HIV/AIDS, while no longer a taboo in China, remains a sensitive topic. Government officials tend to shy away from it for fear of upsetting “social harmony,” under the belief that disseminating information about HIV/AIDS will evoke widespread panic. Yet without sufficient public attention, HIV has spread at a rate far beyond expectation. In the first nine months of 2008, nearly 7,000 people in China died as a result of HIV/AIDS, whereas up until three years prior to this the cumulative mortality was less than 8,000.[i] What led to this sudden burst of AIDS deaths?
The unwillingness of the government to share information about the true scope of the AIDS epidemic and its suppression of AIDS activists is a big barrier in the fight against AIDS. Dr. Gao Yaojie, an AIDS activist who became famous in China for exposing a blood transfusion scandal in Henan Province, endured various obstacles in work created by the government, including arbitrary detention, harassment and intimidation.[ii] Other Chinese activists like Zhao Liang and Wan Yanhai, who played important roles in promoting public awareness and education about the disease, met similar obstacles.[iii] This has prevented people, especially health care workers, from conducting AIDS research and from speaking openly about AIDS, thus impeding efforts to control the disease.
If China’s leaders want to eliminate AIDS, they can no longer avoid discussing it openly. Furthermore, they must involve the public in addressing the problem and they must be receptive to those who aim to improve the healthcare system. Concealing information will not only hinder China’s efforts to check the spread of the disease, but will also limit its ability to seek help from the international community. Beijing should learn from the 2003 SARS pandemic, when the Chinese propaganda department’s attempts to cover up the disease resulted in a rampant spread of SARS from Guangzhou to Hong Kong, and then across the world. The Chinese government risks making the same mistake with AIDS: without accurate information, delayed preventive measures may lead to an uncontrollable spread of the disease, undermining any previous efforts to address the problem.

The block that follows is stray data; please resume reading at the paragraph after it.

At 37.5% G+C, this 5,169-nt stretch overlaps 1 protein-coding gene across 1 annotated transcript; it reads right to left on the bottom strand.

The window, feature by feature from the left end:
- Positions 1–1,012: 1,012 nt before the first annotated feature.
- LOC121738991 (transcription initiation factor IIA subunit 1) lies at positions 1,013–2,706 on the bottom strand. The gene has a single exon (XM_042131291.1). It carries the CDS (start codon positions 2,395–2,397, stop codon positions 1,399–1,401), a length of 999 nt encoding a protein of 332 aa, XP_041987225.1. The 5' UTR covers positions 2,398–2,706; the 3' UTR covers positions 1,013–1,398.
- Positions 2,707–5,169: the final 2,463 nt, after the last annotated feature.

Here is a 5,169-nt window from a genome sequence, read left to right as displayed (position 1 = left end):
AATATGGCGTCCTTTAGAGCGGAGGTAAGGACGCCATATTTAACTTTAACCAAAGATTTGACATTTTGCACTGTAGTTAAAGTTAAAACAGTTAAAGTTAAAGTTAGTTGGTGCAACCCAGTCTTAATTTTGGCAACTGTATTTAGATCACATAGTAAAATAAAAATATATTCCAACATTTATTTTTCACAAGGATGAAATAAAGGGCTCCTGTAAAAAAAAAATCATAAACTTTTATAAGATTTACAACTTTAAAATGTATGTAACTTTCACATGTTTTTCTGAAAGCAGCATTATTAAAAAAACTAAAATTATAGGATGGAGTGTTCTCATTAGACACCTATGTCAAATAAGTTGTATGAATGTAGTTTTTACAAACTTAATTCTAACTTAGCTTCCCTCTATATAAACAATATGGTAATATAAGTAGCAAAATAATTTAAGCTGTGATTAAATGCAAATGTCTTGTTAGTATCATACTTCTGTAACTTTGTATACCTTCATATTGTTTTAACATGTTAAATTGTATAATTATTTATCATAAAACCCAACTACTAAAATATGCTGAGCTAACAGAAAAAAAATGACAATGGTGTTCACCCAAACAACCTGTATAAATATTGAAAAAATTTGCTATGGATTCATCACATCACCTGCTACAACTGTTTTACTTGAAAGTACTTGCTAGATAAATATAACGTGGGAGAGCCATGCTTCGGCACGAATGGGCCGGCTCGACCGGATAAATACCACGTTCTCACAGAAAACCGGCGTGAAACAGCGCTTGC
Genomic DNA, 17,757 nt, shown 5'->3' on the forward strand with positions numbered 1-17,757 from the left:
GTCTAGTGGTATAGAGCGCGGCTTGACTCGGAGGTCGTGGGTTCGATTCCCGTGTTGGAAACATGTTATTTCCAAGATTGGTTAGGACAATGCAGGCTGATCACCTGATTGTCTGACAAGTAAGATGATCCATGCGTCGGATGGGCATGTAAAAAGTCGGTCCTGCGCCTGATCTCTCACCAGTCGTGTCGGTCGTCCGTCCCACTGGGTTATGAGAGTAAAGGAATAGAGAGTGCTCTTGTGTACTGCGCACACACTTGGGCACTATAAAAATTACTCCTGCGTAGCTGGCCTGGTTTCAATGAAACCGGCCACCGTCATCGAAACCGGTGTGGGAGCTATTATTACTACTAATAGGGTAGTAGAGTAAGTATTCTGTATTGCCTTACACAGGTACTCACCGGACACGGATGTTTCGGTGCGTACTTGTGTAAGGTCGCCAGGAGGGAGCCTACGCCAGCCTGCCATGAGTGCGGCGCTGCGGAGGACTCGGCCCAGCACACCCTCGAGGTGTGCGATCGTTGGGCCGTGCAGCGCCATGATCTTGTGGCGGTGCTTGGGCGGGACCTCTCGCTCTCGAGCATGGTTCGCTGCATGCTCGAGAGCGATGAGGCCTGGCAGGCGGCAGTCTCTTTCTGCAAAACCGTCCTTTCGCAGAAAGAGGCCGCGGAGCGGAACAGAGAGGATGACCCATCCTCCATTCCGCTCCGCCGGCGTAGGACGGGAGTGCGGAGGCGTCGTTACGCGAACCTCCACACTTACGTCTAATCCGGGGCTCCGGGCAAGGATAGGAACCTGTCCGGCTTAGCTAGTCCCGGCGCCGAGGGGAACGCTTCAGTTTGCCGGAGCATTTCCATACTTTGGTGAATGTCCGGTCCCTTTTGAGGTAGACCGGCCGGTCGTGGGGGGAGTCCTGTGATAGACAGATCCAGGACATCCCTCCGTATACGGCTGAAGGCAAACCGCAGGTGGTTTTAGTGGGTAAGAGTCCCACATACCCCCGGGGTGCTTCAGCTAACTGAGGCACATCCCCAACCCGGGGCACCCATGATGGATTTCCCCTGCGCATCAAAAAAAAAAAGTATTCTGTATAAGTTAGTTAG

Wan Yanhai, China’s best-known AIDS activist, believes China suffers ten times the number of HIV cases (650,000) estimated by Chinese health officials. If this is true, then a serious outbreak in a country with such a huge population, and whose workforce drives the Chinese economy, could have significant global health as well as international economic impacts. Health communication reforms, such as the establishment of a separate and independent health surveillance system under direct supervision of the national government, averts corruption by local officials and is necessary for China and for the global community.
That is crucial because the spread of AIDS is not limited by national borders. Thus, the fight against AIDS must be a collaborative effort, and will require international participation through organizations such as the Global Fund to Fight AIDS. Such collaboration is imperative in order to survey, investigate, and identify optimal solutions to the HIV/AIDS pandemic. An outbreak in even a small and remote area today could be detrimental for the whole world tomorrow. Sharing accurate information is not only in every country’s interests, but also part of our common responsibility to promote global health.
The attempt to silence voices and facts might, in the eyes of Chinese officials, maintain a harmonious society in the short term. They should recognize, however, that long-term stability and public trust in the government outweighs these concerns. Depriving people of their right to know, particularly in situations where lack of information constitutes a direct threat to public health, is unwise. A more transparent and open health communication system is indispensable. The Chinese government should allow free public speech and establish a worldwide platform for data sharing to monitor AIDS cases. Beijing must cost-effectively allocate its resources now, or risk facing an uncontrollable problem later.
[i] Clinfford, Coonan. “Too little, too late as China’s Aids death rate explodes.” (The Independent, 2009)
[ii] Edward, Wong. “ Chinese Director’s Path From Rebel to Insider.” (NewYork Times,2011)
[iii] Jim, Yardley. “China Covers Up AIDS Doctor’s Detention.” (NewYork Times,2007)
*Ng Lun Pei graduated from Beijing University Health Science Center with a bachelor’s degree in medicine and is now studying Epidemiology at the Yale School of Public Health, with a strong interest in HIV/AIDS prevention and infectious disease control.